A very recent addition to Google Tag Manager is the Format Value option in all of GTM’s variables. With Format Value, you can modify the output of the variable with a number of pre-defined transformations.

This is extremely handy, because you no longer need to create Custom JavaScript variables whose sole purpose of existence it to change the output of other variables to lowercase, or to change undefined values to fallback strings (e.g. (not set)).

Tip 88: Format Value option in GTM’s Variables

When you create or modify any variable in GTM, you now see a new option at the bottom of the configuration screen. The option is titled Format Value. By expanding it, you will see the following options:

  • Change Case to… - This lets you change the case of the string output of the variable to either lowercase or UPPERCASE.

  • Convert null to… - With this, you can convert null values to some other string (by typing text directly into the field), or you can have null output fall back to another variable by picking it from the variable selector.

  • Convert undefined to… - Same as with null, you can now have undefined values fall back to strings or the returned value of other variables.

  • Convert true to… - Same as above, except now you can convert Boolean true to a string or the returned value of some other variable.

  • Convert false to… - Same as above, except now you can convert Boolean false to a string or the returned value of some other variable.

So how is this useful? Well, take the Case conversion as an example. By forcing the variable output to lowercase, for example, you can normalize all the following strings:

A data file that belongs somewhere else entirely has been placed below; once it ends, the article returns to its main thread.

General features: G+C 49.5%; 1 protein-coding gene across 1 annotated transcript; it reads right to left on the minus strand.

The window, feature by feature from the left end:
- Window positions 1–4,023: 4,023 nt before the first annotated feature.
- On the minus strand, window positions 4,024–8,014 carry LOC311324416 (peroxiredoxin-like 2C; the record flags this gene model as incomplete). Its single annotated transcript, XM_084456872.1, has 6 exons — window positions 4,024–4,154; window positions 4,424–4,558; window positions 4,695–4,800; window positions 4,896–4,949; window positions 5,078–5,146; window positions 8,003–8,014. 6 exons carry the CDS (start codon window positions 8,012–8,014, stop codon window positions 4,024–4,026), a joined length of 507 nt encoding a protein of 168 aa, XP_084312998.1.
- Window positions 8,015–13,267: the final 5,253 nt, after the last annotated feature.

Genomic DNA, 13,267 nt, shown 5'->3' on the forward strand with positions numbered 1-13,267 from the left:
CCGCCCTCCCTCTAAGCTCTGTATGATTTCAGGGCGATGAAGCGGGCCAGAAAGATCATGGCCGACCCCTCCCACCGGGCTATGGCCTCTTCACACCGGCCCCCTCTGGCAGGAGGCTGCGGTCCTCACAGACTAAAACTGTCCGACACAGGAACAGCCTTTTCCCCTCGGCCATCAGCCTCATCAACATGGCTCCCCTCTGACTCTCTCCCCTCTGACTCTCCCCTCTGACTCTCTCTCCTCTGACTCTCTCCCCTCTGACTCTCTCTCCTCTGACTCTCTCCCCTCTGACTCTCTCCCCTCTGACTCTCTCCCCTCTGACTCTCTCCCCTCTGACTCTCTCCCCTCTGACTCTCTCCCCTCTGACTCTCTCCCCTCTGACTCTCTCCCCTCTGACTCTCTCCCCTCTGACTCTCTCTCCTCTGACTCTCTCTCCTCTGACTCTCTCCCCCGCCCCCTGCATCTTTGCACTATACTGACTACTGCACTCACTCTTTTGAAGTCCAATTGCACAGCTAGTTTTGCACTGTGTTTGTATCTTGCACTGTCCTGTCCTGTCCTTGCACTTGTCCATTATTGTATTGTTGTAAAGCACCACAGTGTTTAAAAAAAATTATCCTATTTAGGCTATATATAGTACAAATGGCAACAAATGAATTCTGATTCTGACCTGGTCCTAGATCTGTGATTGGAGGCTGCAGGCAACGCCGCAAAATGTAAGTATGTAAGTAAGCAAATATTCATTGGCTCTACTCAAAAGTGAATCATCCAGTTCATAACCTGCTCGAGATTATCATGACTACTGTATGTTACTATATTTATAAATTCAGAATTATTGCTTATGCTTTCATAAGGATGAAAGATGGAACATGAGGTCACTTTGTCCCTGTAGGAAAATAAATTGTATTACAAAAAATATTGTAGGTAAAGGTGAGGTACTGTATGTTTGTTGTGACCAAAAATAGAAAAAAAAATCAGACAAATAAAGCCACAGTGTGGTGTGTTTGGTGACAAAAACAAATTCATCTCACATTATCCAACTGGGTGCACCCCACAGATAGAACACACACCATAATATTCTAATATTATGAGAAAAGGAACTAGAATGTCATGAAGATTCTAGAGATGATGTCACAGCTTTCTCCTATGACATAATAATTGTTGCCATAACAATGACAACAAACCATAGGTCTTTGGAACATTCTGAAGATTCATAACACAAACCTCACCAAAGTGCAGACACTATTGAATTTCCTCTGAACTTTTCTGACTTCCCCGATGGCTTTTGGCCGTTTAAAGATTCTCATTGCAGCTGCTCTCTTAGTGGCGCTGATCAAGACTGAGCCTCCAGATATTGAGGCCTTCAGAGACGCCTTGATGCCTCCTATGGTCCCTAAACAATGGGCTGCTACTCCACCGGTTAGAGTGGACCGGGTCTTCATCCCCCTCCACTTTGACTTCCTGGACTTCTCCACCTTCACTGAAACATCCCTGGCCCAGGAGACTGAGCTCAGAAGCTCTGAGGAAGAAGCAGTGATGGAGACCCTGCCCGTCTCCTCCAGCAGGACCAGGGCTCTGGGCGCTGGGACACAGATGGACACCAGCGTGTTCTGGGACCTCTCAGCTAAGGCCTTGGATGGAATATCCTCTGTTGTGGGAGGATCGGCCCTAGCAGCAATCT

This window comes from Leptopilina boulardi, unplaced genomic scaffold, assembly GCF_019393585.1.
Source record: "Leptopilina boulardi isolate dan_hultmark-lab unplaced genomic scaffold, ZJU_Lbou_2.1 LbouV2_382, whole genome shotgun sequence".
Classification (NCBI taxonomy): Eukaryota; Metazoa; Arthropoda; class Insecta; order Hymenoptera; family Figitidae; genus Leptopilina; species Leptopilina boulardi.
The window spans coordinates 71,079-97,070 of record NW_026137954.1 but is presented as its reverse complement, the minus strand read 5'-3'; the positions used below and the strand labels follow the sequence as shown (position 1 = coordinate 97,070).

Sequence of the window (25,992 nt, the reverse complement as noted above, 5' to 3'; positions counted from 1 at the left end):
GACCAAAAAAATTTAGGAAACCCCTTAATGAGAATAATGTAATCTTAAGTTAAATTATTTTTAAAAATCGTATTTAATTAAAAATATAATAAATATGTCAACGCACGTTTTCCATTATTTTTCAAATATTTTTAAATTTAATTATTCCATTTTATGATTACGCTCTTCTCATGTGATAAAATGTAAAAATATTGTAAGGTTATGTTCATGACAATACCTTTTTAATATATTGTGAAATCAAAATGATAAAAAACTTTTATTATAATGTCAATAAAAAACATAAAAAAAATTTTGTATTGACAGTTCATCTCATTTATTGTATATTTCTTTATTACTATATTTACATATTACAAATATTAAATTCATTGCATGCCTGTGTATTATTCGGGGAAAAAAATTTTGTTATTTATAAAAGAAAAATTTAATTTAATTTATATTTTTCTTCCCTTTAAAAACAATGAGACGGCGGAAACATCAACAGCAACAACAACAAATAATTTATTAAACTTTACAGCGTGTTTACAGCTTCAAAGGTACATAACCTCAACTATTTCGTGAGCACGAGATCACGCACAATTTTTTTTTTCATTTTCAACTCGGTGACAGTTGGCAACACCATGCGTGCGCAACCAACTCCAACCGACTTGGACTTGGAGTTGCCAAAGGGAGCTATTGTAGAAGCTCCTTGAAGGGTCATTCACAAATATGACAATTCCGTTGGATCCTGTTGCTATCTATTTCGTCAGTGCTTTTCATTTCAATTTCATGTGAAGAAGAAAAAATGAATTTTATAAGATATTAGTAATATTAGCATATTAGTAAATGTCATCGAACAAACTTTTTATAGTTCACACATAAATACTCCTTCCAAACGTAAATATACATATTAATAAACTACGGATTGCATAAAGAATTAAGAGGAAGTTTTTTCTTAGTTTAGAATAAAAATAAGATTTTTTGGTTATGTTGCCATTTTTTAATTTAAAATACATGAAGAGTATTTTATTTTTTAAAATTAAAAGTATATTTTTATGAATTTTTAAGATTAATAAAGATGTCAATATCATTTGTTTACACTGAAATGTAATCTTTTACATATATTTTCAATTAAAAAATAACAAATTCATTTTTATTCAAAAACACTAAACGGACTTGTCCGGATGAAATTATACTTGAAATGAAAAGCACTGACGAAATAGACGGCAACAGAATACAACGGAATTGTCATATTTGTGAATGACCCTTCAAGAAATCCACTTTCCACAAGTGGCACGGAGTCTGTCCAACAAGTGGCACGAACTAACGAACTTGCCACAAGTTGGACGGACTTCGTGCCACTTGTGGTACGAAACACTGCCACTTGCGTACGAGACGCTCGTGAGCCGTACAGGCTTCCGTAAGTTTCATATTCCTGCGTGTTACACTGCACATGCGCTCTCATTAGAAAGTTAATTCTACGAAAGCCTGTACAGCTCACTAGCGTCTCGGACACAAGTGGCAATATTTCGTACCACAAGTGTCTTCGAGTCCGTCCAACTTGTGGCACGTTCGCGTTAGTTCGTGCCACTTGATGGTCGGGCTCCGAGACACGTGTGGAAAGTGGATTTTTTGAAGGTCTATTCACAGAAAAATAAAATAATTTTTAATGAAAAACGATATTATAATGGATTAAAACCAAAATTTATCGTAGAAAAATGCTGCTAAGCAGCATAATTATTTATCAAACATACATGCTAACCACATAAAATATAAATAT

"I love GTM", "i LoVe gTM", "I LOVE GTM".

With Case conversion set to Lowercase, the output of all the three strings above would be "i love gtm".

Normalization is absolutely vital in tools such as Google Analytics, which treat each case format of any string as unique and distinct from the others.

Being able to convert falsy values such as undefined, null and false to string representations is handy, too, since you can now use something like "N/A" or "(not set)" to represent situations where the variable did not return a proper value. Again, in Google Analytics this is relevant, because GA drops undefined fields from hits.

The Format Value option is a very useful addition to Google Tag Manager’s arsenal. I only hope the number of available formatting options is increased in the future, perhaps even allowing us to write simple anonymous functions directly in the UI through which each varible output is passed.